Rolex History

Inextricably linked to the visionary spirit of Hans Wilsdorf, its founder

Pioneering Watches

1953

In the early 1950s, Rolex developed professional watches that served as tools and whose functions went far beyond simply telling the time. These watches were intended for professional activities, such as deep-sea diving, aviation, mountain climbing and scientific exploration. The watches generated lasting enthusiasm and became known as the watches
of achievers.

Everest

1953

In 1953, Sir John Hunt’s expedition, in which Sir Edmund Hillary and Tenzing Norgay reached the summit of Mount Everest, was equipped
with Oyster Perpetuals.

The Explorer

1953

The Explorer

Inspired by knowledge gained from this fascinating chapter of human adventure, the Oyster Perpetual Explorer, launched in 1953 to celebrate the victorious ascent of Everest, immediately acquired iconic status.

The Submariner

1953

Launched in 1953, the Submariner was the first divers’ watch waterproof to a depth of 100 metres (330 feet). Its rotatable bezel allows divers to read their immersion time.

Perfect Partneron Land or in the Sea

Perfect Partner
on Land or in the Sea

We invented the Submariner to work perfectly 660 feet under the sea.
It seems to work pretty well at any level.

THE FIRST TRANSCONTINENTAL FLIGHTS

1953

As intercontinental travel developed in the 1950s, airliners began to fly swiftly across several successive time zones. For the first time it became important to know the time in various places in the world, simultaneously. It was the dawn of the jet age, and Rolex responded with a watch to match the spirit of the times.

The GMT-Master

1955

The GMT-Master was developed to meet the specific needs of airline pilots. It became the official watch of several airlines, among them
the famous Pan American World Airways, better known as Pan Am.
Its most distinguishing visual feature was the two-tone bezel which marked daytime from nighttime hours.

The Day-Date

1956

In 1956, the Oyster Perpetual Day-Date made its debut. Available only in 18 ct gold or platinum, it was the first wristwatch to display the date and day of the week spelt out in full in a window on the dial. With the President bracelet, originally created specially for it, the Day-Date continues to be the watch par excellence of influential people.

Leadership

Leadership

1956

Rolex watches have long been associated with those who have, over time, guided the destiny of the world. No matter their vision, their domain of excellence, or their achievements, the one thing these exceptional men and women have in common is often their watch: the Day-Date.

CERN

1956

The European Organization for Nuclear Research (CERN), the world's pre-eminent particle physics laboratory, is at the cutting edge of scientific research into the fundamental secrets of the universe. It hosts the world's highest-energy particle accelerator. In the 1950s, CERN was also one of the first scientific institutions to confirm that the Milgauss watch could indeed resist magnetic fields of up to 1,000 gauss.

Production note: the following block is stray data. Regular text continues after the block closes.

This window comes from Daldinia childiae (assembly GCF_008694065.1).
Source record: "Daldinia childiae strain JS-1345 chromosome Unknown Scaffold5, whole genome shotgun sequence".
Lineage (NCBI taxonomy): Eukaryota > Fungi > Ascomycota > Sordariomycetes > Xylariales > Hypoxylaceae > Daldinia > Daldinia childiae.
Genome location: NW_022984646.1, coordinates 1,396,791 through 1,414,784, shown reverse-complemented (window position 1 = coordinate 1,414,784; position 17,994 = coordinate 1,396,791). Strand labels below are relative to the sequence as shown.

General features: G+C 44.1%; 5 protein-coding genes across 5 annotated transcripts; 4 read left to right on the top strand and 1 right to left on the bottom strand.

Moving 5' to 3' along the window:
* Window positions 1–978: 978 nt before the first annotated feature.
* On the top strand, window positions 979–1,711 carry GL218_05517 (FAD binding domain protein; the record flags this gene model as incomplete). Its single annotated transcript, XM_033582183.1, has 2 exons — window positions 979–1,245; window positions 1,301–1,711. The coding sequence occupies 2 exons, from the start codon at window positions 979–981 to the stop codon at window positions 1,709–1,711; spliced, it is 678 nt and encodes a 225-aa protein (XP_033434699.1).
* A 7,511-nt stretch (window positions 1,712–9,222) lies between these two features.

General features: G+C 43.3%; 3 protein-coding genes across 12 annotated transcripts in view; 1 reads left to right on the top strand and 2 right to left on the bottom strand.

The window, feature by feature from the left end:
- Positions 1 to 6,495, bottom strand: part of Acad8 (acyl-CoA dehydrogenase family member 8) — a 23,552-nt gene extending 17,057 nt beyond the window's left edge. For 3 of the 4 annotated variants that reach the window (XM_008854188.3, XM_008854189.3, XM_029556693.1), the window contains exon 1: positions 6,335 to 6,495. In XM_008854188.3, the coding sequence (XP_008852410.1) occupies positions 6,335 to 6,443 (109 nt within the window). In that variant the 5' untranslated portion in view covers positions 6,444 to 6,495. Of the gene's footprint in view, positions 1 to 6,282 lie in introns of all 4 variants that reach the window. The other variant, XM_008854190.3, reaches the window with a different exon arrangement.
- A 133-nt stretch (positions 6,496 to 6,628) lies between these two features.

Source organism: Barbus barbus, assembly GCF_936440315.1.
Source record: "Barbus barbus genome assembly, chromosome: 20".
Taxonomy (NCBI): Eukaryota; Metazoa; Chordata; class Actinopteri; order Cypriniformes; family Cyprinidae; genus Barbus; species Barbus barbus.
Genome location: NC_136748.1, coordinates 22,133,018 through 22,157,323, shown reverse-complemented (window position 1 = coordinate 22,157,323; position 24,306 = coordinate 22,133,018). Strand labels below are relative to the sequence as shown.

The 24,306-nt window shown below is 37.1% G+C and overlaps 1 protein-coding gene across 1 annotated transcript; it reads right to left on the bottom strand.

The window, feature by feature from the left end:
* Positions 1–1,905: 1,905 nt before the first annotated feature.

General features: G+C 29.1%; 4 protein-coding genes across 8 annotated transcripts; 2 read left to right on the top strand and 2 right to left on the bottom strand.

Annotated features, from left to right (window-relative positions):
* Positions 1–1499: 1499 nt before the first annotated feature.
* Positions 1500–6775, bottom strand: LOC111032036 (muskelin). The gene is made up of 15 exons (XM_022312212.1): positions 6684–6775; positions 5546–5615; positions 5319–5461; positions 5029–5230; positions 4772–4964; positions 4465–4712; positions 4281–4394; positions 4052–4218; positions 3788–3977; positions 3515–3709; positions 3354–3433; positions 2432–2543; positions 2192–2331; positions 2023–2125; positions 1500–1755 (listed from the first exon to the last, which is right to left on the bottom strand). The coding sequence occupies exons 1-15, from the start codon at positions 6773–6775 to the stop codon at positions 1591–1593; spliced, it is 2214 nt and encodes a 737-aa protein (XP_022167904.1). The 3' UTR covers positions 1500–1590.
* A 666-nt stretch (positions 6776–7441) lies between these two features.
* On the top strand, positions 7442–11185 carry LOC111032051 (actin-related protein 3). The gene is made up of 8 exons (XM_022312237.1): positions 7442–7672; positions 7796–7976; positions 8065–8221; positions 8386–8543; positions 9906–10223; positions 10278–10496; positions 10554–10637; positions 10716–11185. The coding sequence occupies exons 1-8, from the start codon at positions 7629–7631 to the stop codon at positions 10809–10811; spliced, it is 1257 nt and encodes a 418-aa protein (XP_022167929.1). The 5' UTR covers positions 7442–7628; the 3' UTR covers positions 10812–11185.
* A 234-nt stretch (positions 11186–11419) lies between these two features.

The Oyster Perpetual Milgauss

1956

Lady-Datejust

1957

The Lady-Datejust was the first ladies’ version of the Rolex date chronometer, carrying its heritage of timeless elegance and functionality in a smaller size perfectly suited to a lady’s wrist.

Deep Sea Special

1960

In the 1950s, Rolex carried out rigorous testing of an experimental watch, called “Deep Sea Special”. Using the knowledge gained from the making of the first two models, the third Deep Sea Special was created to withstand the most extreme conditions - the Challenger Deep portion
of the Mariana Trench.

The Deepest Dive

1960

Rolex Watches History: 1953 - 1967
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Rolex developed watches for professional activities from the early 1950's. Discover the history of Rolex watches on the Official Website.

Daytona Beach

1960

The Cosmograph Daytona

1963

Launched in 1963 as a new-generation chronograph, the Cosmograph soon gained the name that became the mark of an icon: Daytona. Designed as the ultimate tool for endurance racing drivers, the Cosmograph Daytona was robust, waterproof and featured a
tachymetric scale on the bezel for calculating average speed.

COMEX

COMEX

1963

A preferential relationship was established between Rolex and the Compagnie Maritime d’Expertises (COMEX), whose divers wore Rolex Sea-Dweller watches while working at great depths. The company, headed by Henri Germain Delauze, played a pioneering role in deep-sea diving and remains a world-renowned specialist in hyperbaric engineering and underwater work.

The relationship between Rolex and COMEX is as strong as ever
today, as demonstrated by the hyperbaric tank developed specially
by the Marseille company to test the Rolex Deepsea watches.

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THE SEA-DWELLER

THE SEA-DWELLER

1967

1967 saw the launch of the Oyster Perpetual Sea-Dweller, waterproof to a depth of 610 metres. To meet the needs of professional deep-sea divers, the case was equipped with a helium escape valve so that, during long decompression phases in hyperbaric chambers, the helium from the gas mixtures used could be released without risking damage to the watch.